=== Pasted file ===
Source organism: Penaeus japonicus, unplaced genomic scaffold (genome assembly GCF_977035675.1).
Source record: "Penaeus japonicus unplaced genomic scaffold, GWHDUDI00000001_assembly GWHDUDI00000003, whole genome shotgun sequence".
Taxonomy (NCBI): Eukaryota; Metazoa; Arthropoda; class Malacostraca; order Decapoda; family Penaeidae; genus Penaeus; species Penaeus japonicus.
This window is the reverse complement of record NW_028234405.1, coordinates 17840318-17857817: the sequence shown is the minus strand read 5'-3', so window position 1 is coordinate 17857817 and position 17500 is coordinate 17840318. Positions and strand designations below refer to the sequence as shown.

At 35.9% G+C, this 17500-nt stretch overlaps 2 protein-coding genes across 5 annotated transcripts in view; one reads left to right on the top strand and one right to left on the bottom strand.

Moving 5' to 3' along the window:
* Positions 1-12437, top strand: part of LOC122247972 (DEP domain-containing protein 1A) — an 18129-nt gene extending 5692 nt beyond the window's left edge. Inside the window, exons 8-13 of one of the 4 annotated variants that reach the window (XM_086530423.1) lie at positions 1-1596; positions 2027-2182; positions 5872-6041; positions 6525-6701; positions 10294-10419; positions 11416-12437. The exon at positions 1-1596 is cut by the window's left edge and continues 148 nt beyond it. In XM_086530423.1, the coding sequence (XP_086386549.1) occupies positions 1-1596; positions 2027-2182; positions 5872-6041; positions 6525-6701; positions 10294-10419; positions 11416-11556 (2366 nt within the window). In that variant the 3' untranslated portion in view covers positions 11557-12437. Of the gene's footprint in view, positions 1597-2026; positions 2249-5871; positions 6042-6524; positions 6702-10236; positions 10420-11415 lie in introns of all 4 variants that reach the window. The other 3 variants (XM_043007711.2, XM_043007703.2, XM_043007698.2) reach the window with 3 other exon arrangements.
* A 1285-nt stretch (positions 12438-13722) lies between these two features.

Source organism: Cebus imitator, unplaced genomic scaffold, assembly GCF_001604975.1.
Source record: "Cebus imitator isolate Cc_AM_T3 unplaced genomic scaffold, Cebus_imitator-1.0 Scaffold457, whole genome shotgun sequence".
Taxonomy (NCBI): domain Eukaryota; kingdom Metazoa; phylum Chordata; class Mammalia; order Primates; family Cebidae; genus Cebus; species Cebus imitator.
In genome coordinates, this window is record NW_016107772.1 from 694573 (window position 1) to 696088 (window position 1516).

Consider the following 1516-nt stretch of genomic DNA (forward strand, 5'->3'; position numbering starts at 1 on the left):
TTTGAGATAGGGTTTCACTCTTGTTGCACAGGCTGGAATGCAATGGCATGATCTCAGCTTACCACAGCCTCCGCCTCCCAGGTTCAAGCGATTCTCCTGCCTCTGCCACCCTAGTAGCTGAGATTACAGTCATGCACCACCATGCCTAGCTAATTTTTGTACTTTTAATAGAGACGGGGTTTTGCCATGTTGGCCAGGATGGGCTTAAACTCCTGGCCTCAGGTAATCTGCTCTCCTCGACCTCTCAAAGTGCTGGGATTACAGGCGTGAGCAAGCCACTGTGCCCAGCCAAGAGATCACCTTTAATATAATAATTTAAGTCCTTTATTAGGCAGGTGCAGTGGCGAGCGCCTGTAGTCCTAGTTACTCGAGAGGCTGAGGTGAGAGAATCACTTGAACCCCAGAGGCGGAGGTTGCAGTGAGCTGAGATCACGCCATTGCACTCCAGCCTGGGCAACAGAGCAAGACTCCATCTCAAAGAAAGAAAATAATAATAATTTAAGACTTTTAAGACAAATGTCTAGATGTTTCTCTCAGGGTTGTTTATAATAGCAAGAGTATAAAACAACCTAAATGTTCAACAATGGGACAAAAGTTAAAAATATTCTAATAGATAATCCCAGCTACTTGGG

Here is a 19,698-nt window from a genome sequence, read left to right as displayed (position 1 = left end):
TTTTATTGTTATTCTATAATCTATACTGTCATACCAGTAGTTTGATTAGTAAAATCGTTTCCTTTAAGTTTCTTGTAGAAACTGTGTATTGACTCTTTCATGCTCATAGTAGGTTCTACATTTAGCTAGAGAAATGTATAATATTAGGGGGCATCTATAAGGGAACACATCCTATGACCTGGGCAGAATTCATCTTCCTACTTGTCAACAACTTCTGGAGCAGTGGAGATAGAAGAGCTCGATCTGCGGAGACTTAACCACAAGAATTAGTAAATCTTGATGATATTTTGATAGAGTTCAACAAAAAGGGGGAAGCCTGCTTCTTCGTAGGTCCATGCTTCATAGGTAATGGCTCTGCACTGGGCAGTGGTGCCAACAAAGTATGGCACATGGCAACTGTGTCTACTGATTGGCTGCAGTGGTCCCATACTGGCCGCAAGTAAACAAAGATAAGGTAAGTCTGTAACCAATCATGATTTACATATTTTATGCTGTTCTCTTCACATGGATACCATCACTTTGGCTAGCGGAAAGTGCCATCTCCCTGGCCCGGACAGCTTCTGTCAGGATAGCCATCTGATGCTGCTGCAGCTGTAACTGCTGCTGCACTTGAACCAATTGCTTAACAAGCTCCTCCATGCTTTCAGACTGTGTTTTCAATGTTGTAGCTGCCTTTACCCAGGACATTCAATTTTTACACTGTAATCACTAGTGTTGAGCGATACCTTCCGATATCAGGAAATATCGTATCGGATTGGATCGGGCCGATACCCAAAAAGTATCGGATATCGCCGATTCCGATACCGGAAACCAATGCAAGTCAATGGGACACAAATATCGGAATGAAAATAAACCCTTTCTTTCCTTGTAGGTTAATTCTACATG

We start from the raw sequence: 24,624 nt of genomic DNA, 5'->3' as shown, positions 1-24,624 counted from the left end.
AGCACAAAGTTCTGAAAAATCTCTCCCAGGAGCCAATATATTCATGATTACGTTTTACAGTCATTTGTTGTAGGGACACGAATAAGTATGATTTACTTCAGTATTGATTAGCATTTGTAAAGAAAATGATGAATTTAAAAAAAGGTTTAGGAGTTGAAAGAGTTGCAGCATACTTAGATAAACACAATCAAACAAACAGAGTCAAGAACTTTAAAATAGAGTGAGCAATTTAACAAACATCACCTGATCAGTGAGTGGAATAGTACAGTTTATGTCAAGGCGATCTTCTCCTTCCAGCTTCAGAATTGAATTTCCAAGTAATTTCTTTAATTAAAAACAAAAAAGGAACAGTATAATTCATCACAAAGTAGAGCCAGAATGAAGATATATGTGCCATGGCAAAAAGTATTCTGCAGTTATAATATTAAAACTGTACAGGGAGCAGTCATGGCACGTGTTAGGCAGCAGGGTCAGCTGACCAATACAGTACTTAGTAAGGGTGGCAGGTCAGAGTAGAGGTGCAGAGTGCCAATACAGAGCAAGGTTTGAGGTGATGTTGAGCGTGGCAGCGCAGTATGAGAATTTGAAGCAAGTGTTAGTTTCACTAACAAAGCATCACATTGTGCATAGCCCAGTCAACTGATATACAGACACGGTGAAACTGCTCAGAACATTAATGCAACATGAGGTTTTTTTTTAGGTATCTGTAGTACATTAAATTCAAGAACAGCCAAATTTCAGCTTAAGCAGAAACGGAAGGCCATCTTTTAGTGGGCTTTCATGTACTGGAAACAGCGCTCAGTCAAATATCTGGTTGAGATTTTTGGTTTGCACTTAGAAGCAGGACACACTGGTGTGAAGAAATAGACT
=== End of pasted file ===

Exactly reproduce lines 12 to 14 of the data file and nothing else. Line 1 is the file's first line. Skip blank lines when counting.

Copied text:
In genome coordinates, this window is record NW_016107772.1 from 694573 (window position 1) to 696088 (window position 1516).

Consider the following 1516-nt stretch of genomic DNA (forward strand, 5'->3'; position numbering starts at 1 on the left):
TTTGAGATAGGGTTTCACTCTTGTTGCACAGGCTGGAATGCAATGGCATGATCTCAGCTTACCACAGCCTCCGCCTCCCAGGTTCAAGCGATTCTCCTGCCTCTGCCACCCTAGTAGCTGAGATTACAGTCATGCACCACCATGCCTAGCTAATTTTTGTACTTTTAATAGAGACGGGGTTTTGCCATGTTGGCCAGGATGGGCTTAAACTCCTGGCCTCAGGTAATCTGCTCTCCTCGACCTCTCAAAGTGCTGGGATTACAGGCGTGAGCAAGCCACTGTGCCCAGCCAAGAGATCACCTTTAATATAATAATTTAAGTCCTTTATTAGGCAGGTGCAGTGGCGAGCGCCTGTAGTCCTAGTTACTCGAGAGGCTGAGGTGAGAGAATCACTTGAACCCCAGAGGCGGAGGTTGCAGTGAGCTGAGATCACGCCATTGCACTCCAGCCTGGGCAACAGAGCAAGACTCCATCTCAAAGAAAGAAAATAATAATAATTTAAGACTTTTAAGACAAATGTCTAGATGTTTCTCTCAGGGTTGTTTATAATAGCAAGAGTATAAAACAACCTAAATGTTCAACAATGGGACAAAAGTTAAAAATATTCTAATAGATAATCCCAGCTACTTGGG